Because the ectopic lacZ+ cells localize to the amacrine cell layer and take on amacrine-like morphology, one might wonder whether their molecular identity has also been disrupted. The authors address this question with an extensive panel of markers that have traditionally been used to characterize HCs and other cellular populations within the retina. The authors find that the ectopic lacZ+ cells display a molecular “signature” that is consistent only with the HC fate [Poché et al. (2007), their Figs. 3, 5 (http://www.jneurosci.org/cgi/content/full/27/51/14099/F3) (http://www.jneurosci.org/cgi/content/full/27/51/14099/F5)], whereas they do not express markers characteristic of amacrine cells or any other retinal subtypes [Poché et al. (2007), their Fig. 4 (http://www.jneurosci.org/cgi/content/full/27/51/14099/F4) and Table 1 (http://www.jneurosci.org/cgi/content/full/27/51/14099/T1)]. Together, these results strongly suggest that the ectopic LacZ+ cells are indeed horizontal cells and that their pseudoamacrine morphology is not a result of a cell-fate switch but may be environmentally determined.
To gain more insight into the mechanism by which Lim1 affects HC positioning, the authors performed a time course of the mutant HC migration [Poché et al. (2007), their Fig. 6 (http://www.jneurosci.org/cgi/content/full/27/51/14099/F6)]. The first misplaced cells are initially observed at E15.5, and by E18.5, a clear failure of lacZ+ cells to migrate to the outer neuroblastic layer (onbl) is evident. Based on these findings, the authors propose a model illustrated in their Figure 7 (http://www.jneurosci.org/cgi/content/full/27/51/14099/F7). Normally, developing HCs are born in the onbl, migrate to the inner neuroblastic layer (inbl) in which Lim1 expression is turned on, and subsequently migrate back to their proper position, characterized by the dendritic arborization in the outer plexiform layer. In the mutant cells, the absence of Lim1 expression causes them to be retained in the inbl, leading to the arborization in the inner plexiform layer and amacrine-like morphology.
The pseudoamacrine morphology of ectopic HC cells is an interesting finding, suggesting that the molecular identity of a cell and its morphology can be genetically separated. This conclusion of morphological “plasticity” would be strengthened by more rigorous anatomical and electrophysiological studies of the mispositioned lacZ+ cells. Furthermore, it would be interesting to know what the consequences are of HC “mislaminization” on the visual acuity and processing in the mutant mice. Finally, one could perform a gain-of-function experiment by ectopically expressing Lim1 and seeing whether this is sufficient to localize other retinal cell types to the HC layer.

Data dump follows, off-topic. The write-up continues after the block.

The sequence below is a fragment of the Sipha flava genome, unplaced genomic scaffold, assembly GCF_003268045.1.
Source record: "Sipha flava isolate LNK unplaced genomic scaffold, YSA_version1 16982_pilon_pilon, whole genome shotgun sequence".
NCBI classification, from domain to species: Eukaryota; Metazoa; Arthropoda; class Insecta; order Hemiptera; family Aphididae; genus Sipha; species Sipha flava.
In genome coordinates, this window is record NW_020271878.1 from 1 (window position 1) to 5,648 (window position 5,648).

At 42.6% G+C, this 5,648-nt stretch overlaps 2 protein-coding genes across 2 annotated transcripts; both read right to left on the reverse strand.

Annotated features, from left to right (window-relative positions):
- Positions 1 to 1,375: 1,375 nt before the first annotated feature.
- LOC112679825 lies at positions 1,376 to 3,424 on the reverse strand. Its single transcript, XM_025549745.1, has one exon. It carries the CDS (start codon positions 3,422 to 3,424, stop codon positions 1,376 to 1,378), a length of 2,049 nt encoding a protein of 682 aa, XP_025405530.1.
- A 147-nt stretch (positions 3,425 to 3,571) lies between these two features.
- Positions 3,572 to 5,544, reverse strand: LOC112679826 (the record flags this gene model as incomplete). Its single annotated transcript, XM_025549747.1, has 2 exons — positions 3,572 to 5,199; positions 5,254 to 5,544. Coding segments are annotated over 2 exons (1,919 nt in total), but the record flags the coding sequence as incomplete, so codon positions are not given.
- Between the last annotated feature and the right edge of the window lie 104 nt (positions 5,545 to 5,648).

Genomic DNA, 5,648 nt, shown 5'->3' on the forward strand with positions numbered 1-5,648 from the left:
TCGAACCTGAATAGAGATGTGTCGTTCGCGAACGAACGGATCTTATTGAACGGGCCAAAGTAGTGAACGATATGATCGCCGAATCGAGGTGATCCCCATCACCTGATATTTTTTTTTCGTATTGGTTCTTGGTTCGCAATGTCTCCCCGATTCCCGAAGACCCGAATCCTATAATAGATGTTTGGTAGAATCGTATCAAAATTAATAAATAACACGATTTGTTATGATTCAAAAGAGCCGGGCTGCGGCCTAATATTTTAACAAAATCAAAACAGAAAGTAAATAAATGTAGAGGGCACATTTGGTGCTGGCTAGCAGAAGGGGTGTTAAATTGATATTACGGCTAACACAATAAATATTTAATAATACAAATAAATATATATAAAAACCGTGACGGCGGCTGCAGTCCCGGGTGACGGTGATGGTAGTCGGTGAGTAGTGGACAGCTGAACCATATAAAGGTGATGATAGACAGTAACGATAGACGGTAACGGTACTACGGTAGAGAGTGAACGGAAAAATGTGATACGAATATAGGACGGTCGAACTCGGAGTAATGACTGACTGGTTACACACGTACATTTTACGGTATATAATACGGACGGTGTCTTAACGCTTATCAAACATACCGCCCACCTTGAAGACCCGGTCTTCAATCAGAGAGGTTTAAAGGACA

Many questions remain in terms of understanding the mechanism of Lim1 action. What are the downstream targets of Lim1 that mediate the HC migration to the proper retinal layer? What is the nature of signals that tell wild-type HCs to stop migrating at the proper position in the onbl, and conversely, what is the nature of signals that keep mutant HCs “stuck” in the inbl? Finally, Lim1 continues to be expressed in HCs long after their migration to the proper retinal layer has been achieved. What is the role of Lim1 in mature HCs, and is it responsible for maintaining HC position, morphology, or function?
Overall, the study by Poché et al. (2007) is the first study clearly implicating a transcription factor in retinal lamination. Given that a number of other Lhx family members are expressed in the retina (Zhang et al., 2006), it is tempting to speculate that there exists an LIM transcription factor code specifying lamination throughout the retina and possibly elsewhere in the brain.
This work was supported by the Stanford Medical Scientist Training Program and National Institutes of Health Grant GM007365. I thank G. Maro and M. Patel for thoughtful comments on this manuscript.
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- Correspondence should be addressed to Milica A. Margeta, Neurosciences Program, Stanford University, Stanford, CA 94305-5020.